The legendary Golden Gate Bridge, when completed in 1937, was the longest suspension bridge in the world. Spanning 8,891 feet, this infamous landmark, with its elegant Art Deco design, cost $35 million depression-era dollars.
This panoramic photograph, taken from the top of the Marin Headlands captures the magnitude of the Golden Gate on a rare, fogless night. It took 48 exposures to record this amazing shot of the magnificent San Francisco Bay guardian under a rare "supermoon" rise, a annual orbit of the moon where it passes closer to the earth than usual which makes the moon appear approximately 14% larger and 30% brighter.
May 9th, 2012: Are you Super Moon'ed out yet? I know I am...not just because of all the hype, but because I lived it the last three days, and nights.
As cliche as it seemed, I didn't have enough time to get out of town to some exotic and unique location so I decided to punt and head to San Francisco, by backyard, to shoot the super moon. Yes, a full moon that appeared 14% larger and 30% brighter, to the eye. If you check out the news on this, there were many conflicting facts, but no doubt, it's a full moon and the forecast in San Fran is suppose to be clear, so off I went.
I went up Friday night, 24 hours before the super moon. I went up to find a good spot to shoot from and to witness where the moon would rise over the city. My iPhone gave me a rough idea, and while it was close, I wanted to know exactly, for myself, with my own eyes. And I did. I took some practice shots and left that night with a plan on exactly what I wanted to do the next night.
See, the plan was to shoot a multi-row panoramic. In fact, this image is just that. it's 12 images across, 5 rows high and then cropped to a 2/1 aspect ratio...back to the story.
Saturday morning...I spent the first half of the day in the city, then arrived at my pre-determined shooting location at 1pm to secure my spot. i waited, and waited. I checked my email...54 times. I watched about 15 cars pull into the handicap parking next to me and only ONE of them seemed legit...but I digress. Then, at 8pm, just as the sun set, I jumped out and setup my gear. Showtime. 10 minutes into the blue hour...the city lights are not quite on yet, oh but we're close! Next thing I know "...The park is now closed...return to your vehicle immediately or you will be ticketed and towed..." WT-F?! Sure enough, the NSP rangers are CLOSING the road above the Marin Headlands. I held out as long as I could, hoping I could get through the 60 shots it would take to capture the scene...no dice.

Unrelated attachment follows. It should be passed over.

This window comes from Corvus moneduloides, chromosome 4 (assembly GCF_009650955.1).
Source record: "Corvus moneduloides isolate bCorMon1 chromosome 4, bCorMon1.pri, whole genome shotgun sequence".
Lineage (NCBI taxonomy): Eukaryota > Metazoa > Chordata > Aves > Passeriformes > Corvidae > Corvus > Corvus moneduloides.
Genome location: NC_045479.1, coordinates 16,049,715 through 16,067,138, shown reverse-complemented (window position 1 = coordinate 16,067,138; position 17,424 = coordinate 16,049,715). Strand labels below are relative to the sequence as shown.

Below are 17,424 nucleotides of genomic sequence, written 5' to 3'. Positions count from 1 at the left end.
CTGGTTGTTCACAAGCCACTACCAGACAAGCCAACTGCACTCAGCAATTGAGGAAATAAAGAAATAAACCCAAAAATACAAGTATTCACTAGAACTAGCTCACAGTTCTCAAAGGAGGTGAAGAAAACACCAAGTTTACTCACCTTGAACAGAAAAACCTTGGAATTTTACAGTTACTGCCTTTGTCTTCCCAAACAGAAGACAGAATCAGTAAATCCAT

So, with the full moon a bust, I decided to return Sunday night for yet another attempt. I had learned from all the practice shots that multi-row panos at sunset is much more difficult that you might think! I learned that I had to shoot bottom up...darkest to lightest, in order to get even exposures for stitching later. I found a nice balance at f/13, 13 seconds at ISO 400 and white balance at 4200 kelvin. Allowed me to capture the blue of "blue hour" yet keep the reds of the bridge and lights in balance. But make no mistake, I had to hurry, there was ZERO room for a mistake.
The great news is on Sunday, one day after the Super Moon, the rangers did not kick anyone out (until later) and I was able to get through all 60 shots, including the moon, and tonight it finally finished stitching. I made a few tweaks to brightness/contrast and cropped a tad. The clarity of Sunday nights sky was actually better than the night of the full moon, plus with the moon rising about 30-35 minutes later it allowed me to get a more "blue hour" shot.
PS: yes, about 10pm, the park ranger came along and booted everyone again. I had planned to stay until the moon was high above illuminating the bay and shoot some more...wasn't meant to be thanks to the fine men and woman of our National Park Service :)
The detail in the original 300dpi version is pretty nice (sorry I can't post it full size). I shot it with a Canon 1Ds Mark III using a Canon 300mm lens. I used a Really right stuff tripod and multi-row nodal bar pano gear and a Canon cable release coord. I used the "silent mode" on the 1Ds Mark III to help reduce mirror slap vibration and constantly refocused each shot to help ensure maximum clarity and depth of field.